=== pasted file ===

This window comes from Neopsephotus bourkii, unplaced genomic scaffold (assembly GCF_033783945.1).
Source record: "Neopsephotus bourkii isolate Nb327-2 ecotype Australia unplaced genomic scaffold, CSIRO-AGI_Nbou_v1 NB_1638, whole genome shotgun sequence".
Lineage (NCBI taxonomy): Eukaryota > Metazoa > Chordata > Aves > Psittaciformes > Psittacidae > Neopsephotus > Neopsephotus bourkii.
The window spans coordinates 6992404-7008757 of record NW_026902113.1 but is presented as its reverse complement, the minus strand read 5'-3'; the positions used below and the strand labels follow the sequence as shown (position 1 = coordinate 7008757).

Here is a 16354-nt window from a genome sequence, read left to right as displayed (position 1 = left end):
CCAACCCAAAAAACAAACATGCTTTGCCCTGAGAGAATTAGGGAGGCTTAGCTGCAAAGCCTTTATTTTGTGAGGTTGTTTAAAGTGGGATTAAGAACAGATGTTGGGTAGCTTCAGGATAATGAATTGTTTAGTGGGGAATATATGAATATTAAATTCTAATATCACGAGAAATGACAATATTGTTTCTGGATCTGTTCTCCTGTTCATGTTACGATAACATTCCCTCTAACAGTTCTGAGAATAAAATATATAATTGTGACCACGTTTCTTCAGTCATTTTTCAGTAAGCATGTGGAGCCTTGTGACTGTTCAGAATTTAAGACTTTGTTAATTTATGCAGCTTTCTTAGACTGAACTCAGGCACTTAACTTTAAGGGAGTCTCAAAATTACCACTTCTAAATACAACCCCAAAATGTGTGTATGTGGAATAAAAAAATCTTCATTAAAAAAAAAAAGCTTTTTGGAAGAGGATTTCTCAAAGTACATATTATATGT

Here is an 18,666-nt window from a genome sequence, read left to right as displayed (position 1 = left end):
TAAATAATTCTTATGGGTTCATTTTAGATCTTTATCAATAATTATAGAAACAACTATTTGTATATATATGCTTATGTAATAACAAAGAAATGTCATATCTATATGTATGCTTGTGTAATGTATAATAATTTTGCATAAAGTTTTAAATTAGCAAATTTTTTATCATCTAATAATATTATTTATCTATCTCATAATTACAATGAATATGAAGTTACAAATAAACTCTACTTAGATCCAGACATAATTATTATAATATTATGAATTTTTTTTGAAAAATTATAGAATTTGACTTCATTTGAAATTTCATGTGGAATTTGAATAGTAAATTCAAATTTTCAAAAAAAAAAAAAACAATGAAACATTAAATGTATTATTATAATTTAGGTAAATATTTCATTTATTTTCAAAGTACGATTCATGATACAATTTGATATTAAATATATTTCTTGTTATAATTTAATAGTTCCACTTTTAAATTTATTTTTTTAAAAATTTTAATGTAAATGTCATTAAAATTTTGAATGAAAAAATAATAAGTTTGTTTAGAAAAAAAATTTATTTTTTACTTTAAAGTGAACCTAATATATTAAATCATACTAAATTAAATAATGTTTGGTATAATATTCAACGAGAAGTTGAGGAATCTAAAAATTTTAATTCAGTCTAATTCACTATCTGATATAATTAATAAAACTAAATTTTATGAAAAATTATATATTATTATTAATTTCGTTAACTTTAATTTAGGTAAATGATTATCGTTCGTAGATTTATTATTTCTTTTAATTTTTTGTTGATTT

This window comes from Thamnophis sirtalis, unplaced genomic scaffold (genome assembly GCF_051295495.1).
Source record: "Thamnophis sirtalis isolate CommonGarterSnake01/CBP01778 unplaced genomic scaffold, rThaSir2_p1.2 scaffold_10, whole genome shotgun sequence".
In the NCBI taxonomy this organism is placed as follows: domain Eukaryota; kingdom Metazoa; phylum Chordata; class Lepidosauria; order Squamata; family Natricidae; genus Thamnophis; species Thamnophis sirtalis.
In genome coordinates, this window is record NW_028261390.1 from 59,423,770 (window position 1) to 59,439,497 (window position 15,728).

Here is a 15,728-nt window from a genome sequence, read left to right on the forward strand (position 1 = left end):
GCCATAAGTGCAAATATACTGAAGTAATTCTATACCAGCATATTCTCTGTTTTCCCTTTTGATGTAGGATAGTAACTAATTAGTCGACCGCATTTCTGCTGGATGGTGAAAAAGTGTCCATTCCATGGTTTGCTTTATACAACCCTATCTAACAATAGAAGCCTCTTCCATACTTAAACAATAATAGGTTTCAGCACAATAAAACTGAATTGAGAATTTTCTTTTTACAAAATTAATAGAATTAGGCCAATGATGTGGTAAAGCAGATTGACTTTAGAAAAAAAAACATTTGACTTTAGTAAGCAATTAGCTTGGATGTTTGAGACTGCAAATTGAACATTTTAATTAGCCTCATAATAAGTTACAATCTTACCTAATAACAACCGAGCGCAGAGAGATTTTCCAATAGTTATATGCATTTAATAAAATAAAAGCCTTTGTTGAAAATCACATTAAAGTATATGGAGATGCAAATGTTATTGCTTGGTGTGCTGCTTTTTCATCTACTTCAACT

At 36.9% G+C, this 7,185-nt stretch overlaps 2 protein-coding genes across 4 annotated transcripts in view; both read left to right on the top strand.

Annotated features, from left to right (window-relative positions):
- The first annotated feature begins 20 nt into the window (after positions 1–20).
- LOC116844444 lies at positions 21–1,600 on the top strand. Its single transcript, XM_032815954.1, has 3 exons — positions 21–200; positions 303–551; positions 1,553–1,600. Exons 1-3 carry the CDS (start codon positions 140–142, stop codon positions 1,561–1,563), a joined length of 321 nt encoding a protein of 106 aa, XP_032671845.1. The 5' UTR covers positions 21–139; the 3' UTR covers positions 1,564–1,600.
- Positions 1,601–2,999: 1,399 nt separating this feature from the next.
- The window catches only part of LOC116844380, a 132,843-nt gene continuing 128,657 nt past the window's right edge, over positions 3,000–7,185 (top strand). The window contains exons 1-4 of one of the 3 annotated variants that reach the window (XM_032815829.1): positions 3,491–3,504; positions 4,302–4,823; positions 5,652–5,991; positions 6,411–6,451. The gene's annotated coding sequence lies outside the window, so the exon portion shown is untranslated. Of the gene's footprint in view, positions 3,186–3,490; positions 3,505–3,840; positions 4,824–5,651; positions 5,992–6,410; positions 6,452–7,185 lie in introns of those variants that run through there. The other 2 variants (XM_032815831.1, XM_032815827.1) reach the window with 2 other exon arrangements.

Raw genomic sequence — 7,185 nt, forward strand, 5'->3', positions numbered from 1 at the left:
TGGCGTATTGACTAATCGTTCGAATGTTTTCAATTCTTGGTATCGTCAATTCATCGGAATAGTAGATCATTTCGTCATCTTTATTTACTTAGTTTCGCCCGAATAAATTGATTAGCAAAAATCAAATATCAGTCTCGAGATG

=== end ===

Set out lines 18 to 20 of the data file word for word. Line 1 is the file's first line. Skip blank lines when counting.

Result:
- LOC116844444 lies at positions 21–1,600 on the top strand. Its single transcript, XM_032815954.1, has 3 exons — positions 21–200; positions 303–551; positions 1,553–1,600. Exons 1-3 carry the CDS (start codon positions 140–142, stop codon positions 1,561–1,563), a joined length of 321 nt encoding a protein of 106 aa, XP_032671845.1. The 5' UTR covers positions 21–139; the 3' UTR covers positions 1,564–1,600.
- Positions 1,601–2,999: 1,399 nt separating this feature from the next.
- The window catches only part of LOC116844380, a 132,843-nt gene continuing 128,657 nt past the window's right edge, over positions 3,000–7,185 (top strand). The window contains exons 1-4 of one of the 3 annotated variants that reach the window (XM_032815829.1): positions 3,491–3,504; positions 4,302–4,823; positions 5,652–5,991; positions 6,411–6,451. The gene's annotated coding sequence lies outside the window, so the exon portion shown is untranslated. Of the gene's footprint in view, positions 3,186–3,490; positions 3,505–3,840; positions 4,824–5,651; positions 5,992–6,410; positions 6,452–7,185 lie in introns of those variants that run through there. The other 2 variants (XM_032815831.1, XM_032815827.1) reach the window with 2 other exon arrangements.